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With summer nearly half over, pet owners everywhere are taking the time they have left to spend the remaining sunny days of the season outdoors with their furry companions. While taking walks in the park or runs along the beach can offer a lot of fun and exercise, being overeager with your pet in hot weather can spell danger, warn experts from the American Society for the Prevention of Cruelty to Animals.

Even young and healthy pets can suffer the effects of dehydration, sunburn, and heatstroke when overexposed to hot weather, warns the ASPCA. In extreme cases, heat stroke can be fatal in pets when not correctly and quickly treated.

Fortunately for pet owners, protecting the health of your pet during the dog days or summer only requires taking a few simple precautions. While these tips can help to prevent heat stroke, pet owners should seek immediate help from a vet should they suspect their pet is suffering from the condition.

Schedule a Visit

Before taking your pet outside for extended periods of time, you need to first schedule a check-up with your vet. Make sure your pet gets tested for heartworms if they don’t take medication year-round to prevent infection. If you find that ticks and fleas have become an issue whenever you take your pet outside, ask your vet to recommend a safe tick and flea control program.

Take Time in the Shade

Your furry friend can become quickly dehydrated when out in the hot summer sun. Make sure to provide your pet with plenty of clean, fresh water when outdoors in hot weather. When outside for an extended period, make sure to spend plenty of time with your pet in the shade to help cool them off. You also need to be careful not to over-exercise your pet on hot day, and to keep them indoors on the hottest days of the year.

Read the Signs

To know whether their pet has begun to suffer the effects of overheating, owners need to understand the signs exhibited. An overheated pet may show symptoms that include difficulty breathing or excessive panting, elevated respiratory or heart rate, stupor, drooling, muscle weakness, and even collapse. In extreme temperatures when a pet’s body temperature reaches over 104 degrees, overheated pets may even exhibit symptoms as vomiting, bloody stool, or seizure.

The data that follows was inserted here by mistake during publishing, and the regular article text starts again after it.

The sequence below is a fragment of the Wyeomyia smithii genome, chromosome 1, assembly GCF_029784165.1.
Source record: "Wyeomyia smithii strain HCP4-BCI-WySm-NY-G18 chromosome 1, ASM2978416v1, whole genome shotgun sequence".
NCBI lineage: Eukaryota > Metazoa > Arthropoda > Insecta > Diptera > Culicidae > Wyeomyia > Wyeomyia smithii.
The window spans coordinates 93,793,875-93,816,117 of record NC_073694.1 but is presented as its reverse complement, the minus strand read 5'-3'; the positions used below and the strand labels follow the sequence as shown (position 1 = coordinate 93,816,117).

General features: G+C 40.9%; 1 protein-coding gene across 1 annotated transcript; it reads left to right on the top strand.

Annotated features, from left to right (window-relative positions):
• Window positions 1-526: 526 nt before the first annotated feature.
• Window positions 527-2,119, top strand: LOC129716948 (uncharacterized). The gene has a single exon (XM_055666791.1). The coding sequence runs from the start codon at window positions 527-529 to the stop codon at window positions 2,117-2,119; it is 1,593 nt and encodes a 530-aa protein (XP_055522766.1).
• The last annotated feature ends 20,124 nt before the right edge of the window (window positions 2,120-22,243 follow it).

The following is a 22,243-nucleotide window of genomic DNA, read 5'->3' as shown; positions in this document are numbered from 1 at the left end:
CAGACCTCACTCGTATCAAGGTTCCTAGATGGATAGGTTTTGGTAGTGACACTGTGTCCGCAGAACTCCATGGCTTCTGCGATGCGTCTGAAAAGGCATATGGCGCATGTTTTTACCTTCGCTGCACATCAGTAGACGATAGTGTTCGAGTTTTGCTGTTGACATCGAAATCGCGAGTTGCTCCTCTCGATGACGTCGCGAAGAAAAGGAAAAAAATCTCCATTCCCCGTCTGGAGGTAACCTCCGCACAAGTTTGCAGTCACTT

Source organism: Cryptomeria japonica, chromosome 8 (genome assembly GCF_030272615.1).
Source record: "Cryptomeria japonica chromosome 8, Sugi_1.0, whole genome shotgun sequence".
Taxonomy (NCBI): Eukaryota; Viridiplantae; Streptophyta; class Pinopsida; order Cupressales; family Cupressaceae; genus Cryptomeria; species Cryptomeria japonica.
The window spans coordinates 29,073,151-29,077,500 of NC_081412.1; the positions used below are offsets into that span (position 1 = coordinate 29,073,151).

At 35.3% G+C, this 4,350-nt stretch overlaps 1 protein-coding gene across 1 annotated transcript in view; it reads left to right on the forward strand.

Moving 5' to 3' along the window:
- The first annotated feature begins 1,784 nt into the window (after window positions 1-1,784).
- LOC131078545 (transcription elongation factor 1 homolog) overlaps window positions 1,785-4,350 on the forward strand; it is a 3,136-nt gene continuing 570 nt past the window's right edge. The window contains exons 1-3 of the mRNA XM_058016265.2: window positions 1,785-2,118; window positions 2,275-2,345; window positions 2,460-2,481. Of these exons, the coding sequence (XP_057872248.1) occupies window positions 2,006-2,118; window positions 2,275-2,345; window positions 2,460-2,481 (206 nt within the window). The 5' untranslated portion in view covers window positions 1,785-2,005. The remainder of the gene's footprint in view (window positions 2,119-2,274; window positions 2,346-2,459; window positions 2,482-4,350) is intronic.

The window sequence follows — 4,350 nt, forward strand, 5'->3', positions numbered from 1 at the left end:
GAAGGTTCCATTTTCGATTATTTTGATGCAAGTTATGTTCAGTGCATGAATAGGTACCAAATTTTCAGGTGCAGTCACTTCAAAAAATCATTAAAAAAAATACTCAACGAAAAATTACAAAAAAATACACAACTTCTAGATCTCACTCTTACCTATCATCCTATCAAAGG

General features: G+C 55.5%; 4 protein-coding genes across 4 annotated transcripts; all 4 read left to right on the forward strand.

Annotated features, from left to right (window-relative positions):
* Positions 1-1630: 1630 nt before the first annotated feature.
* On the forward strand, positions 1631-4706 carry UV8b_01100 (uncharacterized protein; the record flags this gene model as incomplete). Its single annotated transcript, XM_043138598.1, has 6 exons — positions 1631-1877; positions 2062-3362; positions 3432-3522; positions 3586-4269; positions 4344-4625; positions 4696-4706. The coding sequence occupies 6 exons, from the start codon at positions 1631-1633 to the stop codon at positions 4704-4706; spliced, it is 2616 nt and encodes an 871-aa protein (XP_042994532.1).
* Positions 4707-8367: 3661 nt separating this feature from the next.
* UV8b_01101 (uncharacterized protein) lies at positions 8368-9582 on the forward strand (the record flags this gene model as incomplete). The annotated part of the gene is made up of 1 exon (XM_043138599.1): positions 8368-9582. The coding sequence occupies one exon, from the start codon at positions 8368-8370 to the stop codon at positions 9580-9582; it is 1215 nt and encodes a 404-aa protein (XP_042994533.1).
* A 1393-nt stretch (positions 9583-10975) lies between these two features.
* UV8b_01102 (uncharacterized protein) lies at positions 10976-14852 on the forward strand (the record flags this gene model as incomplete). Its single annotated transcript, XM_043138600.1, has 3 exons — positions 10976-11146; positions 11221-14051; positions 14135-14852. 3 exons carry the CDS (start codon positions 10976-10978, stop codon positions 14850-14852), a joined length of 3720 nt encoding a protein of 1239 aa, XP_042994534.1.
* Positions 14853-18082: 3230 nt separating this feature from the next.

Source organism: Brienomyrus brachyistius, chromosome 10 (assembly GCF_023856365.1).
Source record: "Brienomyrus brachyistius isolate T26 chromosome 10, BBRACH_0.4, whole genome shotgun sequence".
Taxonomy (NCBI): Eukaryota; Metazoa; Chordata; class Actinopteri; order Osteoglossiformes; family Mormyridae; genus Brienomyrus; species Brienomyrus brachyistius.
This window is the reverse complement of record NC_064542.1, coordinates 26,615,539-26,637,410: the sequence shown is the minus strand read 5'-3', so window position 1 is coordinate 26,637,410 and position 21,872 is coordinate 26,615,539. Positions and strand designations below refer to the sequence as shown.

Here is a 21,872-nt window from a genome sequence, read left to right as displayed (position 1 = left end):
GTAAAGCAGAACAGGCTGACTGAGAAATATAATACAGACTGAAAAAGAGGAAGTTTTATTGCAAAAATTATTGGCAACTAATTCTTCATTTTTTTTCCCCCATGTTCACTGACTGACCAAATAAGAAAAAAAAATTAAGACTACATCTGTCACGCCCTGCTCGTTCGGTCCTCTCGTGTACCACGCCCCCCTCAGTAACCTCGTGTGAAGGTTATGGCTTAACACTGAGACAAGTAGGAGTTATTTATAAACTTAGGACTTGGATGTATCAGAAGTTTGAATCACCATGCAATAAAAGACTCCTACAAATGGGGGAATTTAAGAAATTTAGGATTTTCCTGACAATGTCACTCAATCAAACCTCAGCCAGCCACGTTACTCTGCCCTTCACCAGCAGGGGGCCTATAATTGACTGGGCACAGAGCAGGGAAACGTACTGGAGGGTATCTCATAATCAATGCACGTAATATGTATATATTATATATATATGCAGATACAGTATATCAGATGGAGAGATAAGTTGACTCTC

Certain breeds, such as Pugs and Persian cats, are more likely to suffer from heat stroke since their flat faces prevent them from properly panting. Older and overweight pets and those with lung and heart diseases should be kept indoors in a room with A/C on hot days.

No Parking

Never leave your pet alone in a parked car during the summer’s hottest days. A parked vehicle can quickly become unbearable for a pet, even if the windows are rolled down. Leaving your pet in the car can quickly lead to fatal heatstroke, and may be illegal in certain states.

Water Safety

Despite what many pet owners may think, not all dogs are good swimmers and shouldn’t be left unsupervised around a pool alone. Owners need to introduce their pets to water gradually and make sure they wear a flotation device while onboard a boat. Owners also need to take the time to rinse their pet off after spending time in the pool or ocean to remove the salt or chlorine from his fur, and make sure they keep their pet from drinking salt of pool water, which can dehydrate them more quickly on hot days.

Timothy Lemke is a freelance writer. To read more of his work, visit the website of Advanced Dental Arts NW, a dental office in Portland, OR.


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